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Variable Ownership and Borrowing in Rust

One of the central concepts of Rust is variable ownership, and Rust implements rather strict rules around what variables have access or control over what resources at a given time to prevent race conditions or other mangling of data. In general, there is only one variable that binds to a resource at a time. The exception here will be with primitives as I will show later. So lets see this in action.


One of my main languages currently is Python so I will start first by showing an example of code running in Python, that when done in Rust causes a violation of Rust’s ownership principals.

    alpha = [1, 2, 3, 4]
    beta = alpha

This code prints out the list alpha just fine.

[1, 2, 3, 4]

Inspecting the pointer values of both alpha and beta via Python’s id() method reveals that both variables now posses the same memory address pointing to the list. Heres the equivalent code in Rust.

    let alpha = vec![1,3,5,2,8];

    let beta = alpha;
    println!("{:?}", alpha);

Attempting to compile this however results in the following error


error[E0382]: borrow of moved value: `alpha`
 --> src/main.rs:6:22
3 |     let alpha = vec![1,3,5,2,8];
  |         ----- move occurs because `alpha` has type `Vec<i32>`, which does not implement the `Copy` trait
4 |
5 |     let beta = alpha;
  |                ----- value moved here
6 |     println!("{:?}", alpha);
  |                      ^^^^^ value borrowed here after move

error: aborting due to previous error; 1 warning emitted

Whats happening here is that on line 3 where beta is assigned to alpha, control of the original vector resource sitting in the memory heap is given to beta, and beta exclusively, while alpha is invalidated for use until control is explicitly handed back to it. This prevents situations where two different variables might make changes to a single resource at different times, which can cause race conditions or unexpected data modification depending on how those variables are used. One way to hand control back would be to use a closure, where variable reassigned within closures can be used again onces outside the closure.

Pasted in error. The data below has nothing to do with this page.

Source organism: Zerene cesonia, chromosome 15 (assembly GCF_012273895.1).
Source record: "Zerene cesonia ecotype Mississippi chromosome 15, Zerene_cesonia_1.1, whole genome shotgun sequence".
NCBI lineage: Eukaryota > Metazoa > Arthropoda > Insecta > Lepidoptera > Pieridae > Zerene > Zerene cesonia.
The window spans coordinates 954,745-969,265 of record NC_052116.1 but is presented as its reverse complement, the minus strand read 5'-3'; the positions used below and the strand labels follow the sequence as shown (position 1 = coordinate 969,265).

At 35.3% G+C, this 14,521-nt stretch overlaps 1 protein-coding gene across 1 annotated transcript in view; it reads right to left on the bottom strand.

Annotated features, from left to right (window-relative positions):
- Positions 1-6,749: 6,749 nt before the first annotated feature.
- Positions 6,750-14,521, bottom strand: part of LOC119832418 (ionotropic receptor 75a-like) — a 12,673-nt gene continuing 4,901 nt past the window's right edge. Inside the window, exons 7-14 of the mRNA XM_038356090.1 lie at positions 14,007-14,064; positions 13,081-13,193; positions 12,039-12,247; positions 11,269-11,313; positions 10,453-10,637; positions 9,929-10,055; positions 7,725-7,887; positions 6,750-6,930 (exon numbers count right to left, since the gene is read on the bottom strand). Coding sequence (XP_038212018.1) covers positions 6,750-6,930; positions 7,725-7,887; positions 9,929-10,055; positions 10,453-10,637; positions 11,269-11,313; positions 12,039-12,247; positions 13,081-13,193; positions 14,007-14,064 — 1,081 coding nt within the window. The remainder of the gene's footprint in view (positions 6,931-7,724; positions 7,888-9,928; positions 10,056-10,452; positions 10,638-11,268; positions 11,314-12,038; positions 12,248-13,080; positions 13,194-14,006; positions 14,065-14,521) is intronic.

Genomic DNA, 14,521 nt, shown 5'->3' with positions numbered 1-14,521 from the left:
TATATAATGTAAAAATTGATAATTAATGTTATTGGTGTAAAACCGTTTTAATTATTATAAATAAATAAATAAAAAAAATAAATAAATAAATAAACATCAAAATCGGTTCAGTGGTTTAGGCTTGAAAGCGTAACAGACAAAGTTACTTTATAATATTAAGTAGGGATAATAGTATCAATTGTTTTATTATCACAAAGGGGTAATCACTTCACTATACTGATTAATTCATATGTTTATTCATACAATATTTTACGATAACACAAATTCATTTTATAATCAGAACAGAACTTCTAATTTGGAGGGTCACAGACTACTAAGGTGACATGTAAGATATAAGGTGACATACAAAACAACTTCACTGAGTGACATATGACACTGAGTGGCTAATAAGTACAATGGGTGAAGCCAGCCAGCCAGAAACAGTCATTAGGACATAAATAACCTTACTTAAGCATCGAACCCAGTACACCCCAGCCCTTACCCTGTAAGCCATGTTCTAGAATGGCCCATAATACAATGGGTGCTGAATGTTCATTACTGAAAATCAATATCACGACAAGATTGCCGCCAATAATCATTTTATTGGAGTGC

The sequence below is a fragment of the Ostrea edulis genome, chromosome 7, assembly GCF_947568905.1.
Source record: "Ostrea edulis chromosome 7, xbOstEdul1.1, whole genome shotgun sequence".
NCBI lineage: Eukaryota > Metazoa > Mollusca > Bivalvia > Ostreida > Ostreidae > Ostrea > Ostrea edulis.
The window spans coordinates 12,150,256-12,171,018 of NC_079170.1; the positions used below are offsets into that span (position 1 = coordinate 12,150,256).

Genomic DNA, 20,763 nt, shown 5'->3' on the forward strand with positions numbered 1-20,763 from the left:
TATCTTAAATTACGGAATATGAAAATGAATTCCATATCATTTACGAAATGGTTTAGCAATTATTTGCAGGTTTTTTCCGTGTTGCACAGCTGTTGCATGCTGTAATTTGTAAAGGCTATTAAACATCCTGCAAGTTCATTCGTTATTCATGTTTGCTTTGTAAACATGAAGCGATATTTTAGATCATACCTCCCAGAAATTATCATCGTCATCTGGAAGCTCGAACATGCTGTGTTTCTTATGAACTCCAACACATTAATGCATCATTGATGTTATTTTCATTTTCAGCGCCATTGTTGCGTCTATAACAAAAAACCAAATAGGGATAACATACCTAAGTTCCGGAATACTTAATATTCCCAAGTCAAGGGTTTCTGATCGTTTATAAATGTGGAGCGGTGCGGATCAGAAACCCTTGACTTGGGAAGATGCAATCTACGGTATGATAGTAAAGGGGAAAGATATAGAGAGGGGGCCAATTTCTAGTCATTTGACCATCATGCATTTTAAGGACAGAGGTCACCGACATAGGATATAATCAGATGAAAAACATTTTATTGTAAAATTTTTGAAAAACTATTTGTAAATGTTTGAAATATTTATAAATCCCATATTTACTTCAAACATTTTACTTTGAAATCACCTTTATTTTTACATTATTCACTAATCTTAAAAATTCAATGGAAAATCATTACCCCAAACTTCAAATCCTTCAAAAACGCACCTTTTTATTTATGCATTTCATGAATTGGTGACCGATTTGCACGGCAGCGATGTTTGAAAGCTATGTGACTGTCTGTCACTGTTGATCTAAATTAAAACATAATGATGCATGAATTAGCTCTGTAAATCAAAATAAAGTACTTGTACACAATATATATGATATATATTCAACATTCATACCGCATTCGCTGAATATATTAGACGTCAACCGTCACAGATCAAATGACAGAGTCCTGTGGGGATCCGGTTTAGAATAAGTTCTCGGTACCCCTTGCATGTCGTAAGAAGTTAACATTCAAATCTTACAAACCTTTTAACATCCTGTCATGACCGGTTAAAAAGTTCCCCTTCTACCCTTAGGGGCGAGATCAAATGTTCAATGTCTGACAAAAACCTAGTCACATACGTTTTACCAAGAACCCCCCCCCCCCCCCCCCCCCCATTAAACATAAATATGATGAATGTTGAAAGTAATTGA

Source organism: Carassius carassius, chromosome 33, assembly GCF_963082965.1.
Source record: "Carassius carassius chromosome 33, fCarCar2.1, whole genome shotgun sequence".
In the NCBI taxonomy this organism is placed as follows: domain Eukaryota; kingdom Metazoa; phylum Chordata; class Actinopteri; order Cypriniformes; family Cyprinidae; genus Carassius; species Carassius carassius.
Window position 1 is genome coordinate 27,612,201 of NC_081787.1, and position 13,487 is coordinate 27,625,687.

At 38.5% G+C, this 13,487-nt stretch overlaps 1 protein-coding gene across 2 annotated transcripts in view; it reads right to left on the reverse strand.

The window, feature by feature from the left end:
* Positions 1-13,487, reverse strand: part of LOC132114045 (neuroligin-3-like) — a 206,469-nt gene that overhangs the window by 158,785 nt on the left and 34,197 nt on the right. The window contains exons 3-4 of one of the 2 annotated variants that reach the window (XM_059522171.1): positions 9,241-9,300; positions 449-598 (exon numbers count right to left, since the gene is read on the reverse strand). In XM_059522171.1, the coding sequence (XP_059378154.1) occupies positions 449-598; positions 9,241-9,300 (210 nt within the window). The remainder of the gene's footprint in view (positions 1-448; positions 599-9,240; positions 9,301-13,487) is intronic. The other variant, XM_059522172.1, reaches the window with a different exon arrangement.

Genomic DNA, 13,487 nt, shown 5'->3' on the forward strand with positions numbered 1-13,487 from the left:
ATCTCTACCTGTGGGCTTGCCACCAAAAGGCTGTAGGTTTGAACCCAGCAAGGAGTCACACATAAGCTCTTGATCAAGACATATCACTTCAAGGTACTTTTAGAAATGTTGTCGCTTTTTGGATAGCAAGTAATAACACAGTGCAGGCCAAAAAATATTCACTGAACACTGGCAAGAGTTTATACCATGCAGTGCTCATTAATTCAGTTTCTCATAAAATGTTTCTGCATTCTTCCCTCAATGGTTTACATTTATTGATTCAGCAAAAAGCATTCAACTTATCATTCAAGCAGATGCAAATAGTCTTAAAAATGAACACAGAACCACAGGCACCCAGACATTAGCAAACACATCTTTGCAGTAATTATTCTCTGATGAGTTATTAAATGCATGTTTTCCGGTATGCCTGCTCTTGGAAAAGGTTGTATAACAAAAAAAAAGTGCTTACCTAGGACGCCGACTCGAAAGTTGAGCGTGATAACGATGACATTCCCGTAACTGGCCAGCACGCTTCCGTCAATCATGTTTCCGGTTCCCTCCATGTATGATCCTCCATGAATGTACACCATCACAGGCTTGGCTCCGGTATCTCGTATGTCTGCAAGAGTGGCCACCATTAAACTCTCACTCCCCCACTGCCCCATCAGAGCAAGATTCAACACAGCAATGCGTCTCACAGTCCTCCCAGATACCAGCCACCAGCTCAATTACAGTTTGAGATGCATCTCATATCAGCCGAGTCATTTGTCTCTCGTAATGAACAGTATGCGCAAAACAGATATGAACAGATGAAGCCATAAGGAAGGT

If in this situation you simply want beta to be a copy of all the values in alpha (thus making them two different vectors with the same starting data), you can make use of Rust’s .clone() method, documented here.

This rule around ownership follows for all collections in Rust, like vectors, arrays, dictionaries, sets, etc. However with primitive types the situation is a bit different.


Copying of primitive types is very cheap as primitives are not pointers to data on the heap like a collection. Their size is known at compile time so they are stored entirely on the stack. As such, when you do the same sort of reassignment, Rust simply copies the value over into a new resource and assigns it to your variable as seen below.

    let alpha = "Diosdado";

    let beta = alpha;

    println!("{}", alpha);
    println!("{:p}", &alpha);
    println!("{}", beta);
    println!("{:p}", &beta);

Which results in


So everything works just fine and the new resource is created with the same value, but different pointers. One small wrinkle here is that the above example uses a string literal, not the String type, which is instead a heap allocated collection with a pointer. Strings behave just like the vector examples in the previous sections.


If however you would like the same sort of behavior observed in collections, but with a primitive type, Rust can do that! Rust contains a feature called “boxing” documented here that allows you to create a pointer for heap allocation for any type. If we wished to box Mr. Diosdado we would do it like so.

    let alpha = Box::new("Diosdado");

    let beta = alpha;

    println!("{}", alpha);
    println!("{:p}", &alpha);
    println!("{}", beta);
    println!("{:p}", &beta);

And now we’re back to the same “moved” error as before.


Also shout out to the VS Code Rust extensions fantastic hover documentation tips and overall visual error tools.


Stay Rusty my friends.